BY MARCY SHORTUSE – The question of who owns the beach – and the water, for that matter – along Charlotte Harbor at Hill Tide Estates has been raised again, as there is now a semi-permanent fence at the southern boundary of the gated community … a fence that stretches out into the water during both high and low tide.
The location in question, which the Lee County Property Appraiser lists on their site as “access undetermined,” has been used for decades by beach walkers. In fact, at the public meeting held by Hill Tide Estates developers Seagate Development Group, LLC and BNB Homes, Inc. on November 20, 2015, Attorney Chuck Basinait (an attorney with the Henderson, Franklin, Starnes & Holt firm out of Fort Myers) said they hadn’t “vetted it yet” when asked if the public would still be able to walk that beach. His exact words were, “We haven’t vetted that yet. It’s one of those questions I would love to be able to answer. I don’t know why we would want to cut off access. We will try to work it out. We don’t want to take it away from anyone.”
Apparently, the developers found a reason that they wanted to cut off access, because for the last few months they have gone from posting a security guard and signage at their southern property line to putting up a fence.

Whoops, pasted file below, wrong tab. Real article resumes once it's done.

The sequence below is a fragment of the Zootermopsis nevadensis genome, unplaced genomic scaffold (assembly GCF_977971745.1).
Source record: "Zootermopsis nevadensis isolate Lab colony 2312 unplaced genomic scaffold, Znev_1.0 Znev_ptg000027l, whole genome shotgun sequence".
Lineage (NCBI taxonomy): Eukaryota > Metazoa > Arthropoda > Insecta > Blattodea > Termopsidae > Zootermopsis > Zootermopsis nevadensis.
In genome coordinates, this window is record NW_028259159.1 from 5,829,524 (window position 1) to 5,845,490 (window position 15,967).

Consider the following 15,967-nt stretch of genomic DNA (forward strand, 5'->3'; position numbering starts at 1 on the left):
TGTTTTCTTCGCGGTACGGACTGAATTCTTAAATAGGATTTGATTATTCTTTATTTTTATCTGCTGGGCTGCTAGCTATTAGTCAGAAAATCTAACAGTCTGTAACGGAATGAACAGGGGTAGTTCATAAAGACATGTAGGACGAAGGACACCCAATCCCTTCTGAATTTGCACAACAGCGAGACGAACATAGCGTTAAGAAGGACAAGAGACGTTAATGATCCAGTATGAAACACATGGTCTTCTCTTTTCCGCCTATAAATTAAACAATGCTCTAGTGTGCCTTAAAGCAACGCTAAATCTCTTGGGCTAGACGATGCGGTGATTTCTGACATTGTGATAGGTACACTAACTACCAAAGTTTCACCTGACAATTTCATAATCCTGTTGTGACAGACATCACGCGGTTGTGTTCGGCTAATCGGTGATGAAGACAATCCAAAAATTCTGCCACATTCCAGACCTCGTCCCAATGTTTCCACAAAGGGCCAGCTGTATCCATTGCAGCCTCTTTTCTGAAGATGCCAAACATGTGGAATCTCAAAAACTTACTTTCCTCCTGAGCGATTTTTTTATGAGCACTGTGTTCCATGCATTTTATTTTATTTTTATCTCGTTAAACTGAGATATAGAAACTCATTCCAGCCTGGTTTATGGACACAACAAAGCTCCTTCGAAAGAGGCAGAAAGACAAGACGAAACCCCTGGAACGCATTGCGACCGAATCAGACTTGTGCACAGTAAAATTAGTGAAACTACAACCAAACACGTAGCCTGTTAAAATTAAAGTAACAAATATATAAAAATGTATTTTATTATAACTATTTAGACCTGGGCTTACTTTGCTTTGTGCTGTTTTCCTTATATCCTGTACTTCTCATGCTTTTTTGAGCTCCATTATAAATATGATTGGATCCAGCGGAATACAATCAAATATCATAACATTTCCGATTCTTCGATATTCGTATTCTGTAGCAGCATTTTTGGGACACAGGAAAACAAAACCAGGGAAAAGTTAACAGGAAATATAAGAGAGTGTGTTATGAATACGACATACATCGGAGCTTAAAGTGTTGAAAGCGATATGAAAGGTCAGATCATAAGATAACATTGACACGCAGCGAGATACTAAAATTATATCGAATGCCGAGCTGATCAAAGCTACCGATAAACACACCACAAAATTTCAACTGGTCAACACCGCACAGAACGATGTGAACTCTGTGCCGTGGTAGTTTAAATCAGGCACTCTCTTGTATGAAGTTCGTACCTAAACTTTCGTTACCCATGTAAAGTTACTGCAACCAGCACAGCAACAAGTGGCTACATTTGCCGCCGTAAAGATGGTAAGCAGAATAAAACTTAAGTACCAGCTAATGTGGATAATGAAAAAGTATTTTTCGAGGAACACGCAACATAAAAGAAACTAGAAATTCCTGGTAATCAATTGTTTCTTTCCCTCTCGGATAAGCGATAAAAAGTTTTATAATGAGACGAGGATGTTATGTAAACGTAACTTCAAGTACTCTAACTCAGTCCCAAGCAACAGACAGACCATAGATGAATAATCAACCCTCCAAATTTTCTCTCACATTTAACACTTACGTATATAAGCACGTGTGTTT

According to the constitution of the State of Florida, all beaches below the “mean high-water line,” or the wet sand, are public. Court cases have found that the public has the right to the dry sand parts of beaches in two instances:
• One is if the public has established a “prescriptive easement,” using a particular beach for the past 20 years without objection from private landowners.
• The other is through “customary use,” which is the “ancient,” peaceful use of the beach by the public. This beach definitely meets that standard.
Inquiries to Florida Power & Light Co., the previous owners of the property, plus state and county officials confirmed that the Hill Tide developer Seagate Development Group out of Fort Myers owns the beach next to its property down to the mean high water line.
Betsy Clayton, Communications Director for Lee County, said that while this is a state-regulated issue, fences erected in this county typically need a permit from the Department of Community Development. They were currently looking into whether a permit had been filed as of press time.
The Florida Department of Environmental Protection was also notified about the matter. They are also looking into what permissions were given, if any, to put the fence in place.
We will have more information for you (hopefully) next week.